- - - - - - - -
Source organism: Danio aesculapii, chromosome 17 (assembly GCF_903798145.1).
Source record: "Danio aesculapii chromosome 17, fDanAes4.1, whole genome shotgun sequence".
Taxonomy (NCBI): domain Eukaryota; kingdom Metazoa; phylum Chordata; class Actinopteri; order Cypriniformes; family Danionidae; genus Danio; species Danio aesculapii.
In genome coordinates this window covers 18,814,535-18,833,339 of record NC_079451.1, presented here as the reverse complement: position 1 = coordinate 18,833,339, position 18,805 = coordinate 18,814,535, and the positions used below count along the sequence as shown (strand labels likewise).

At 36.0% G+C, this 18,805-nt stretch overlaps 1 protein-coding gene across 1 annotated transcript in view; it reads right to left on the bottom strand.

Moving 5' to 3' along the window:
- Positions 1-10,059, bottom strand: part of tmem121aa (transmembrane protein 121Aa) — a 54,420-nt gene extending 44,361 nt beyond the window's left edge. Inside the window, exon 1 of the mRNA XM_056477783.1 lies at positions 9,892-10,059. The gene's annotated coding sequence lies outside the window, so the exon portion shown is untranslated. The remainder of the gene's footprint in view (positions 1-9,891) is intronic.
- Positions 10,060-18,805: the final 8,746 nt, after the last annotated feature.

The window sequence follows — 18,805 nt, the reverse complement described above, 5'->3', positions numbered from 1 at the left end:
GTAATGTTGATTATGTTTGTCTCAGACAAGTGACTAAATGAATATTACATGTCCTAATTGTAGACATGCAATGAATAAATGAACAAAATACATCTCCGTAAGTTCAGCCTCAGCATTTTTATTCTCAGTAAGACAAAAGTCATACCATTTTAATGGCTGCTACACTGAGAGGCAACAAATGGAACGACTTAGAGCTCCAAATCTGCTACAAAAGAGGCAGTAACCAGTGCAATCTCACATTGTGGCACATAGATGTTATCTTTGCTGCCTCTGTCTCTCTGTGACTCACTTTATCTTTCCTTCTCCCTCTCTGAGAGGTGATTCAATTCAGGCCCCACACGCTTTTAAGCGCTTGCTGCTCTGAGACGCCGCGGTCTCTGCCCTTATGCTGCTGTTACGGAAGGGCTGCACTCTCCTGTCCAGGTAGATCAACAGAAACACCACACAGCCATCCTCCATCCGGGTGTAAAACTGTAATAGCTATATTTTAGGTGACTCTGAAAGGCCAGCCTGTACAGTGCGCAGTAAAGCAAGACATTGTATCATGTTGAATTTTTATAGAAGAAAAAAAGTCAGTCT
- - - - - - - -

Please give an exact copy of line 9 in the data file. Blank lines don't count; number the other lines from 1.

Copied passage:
The window sequence follows — 18,805 nt, the reverse complement described above, 5'->3', positions numbered from 1 at the left end: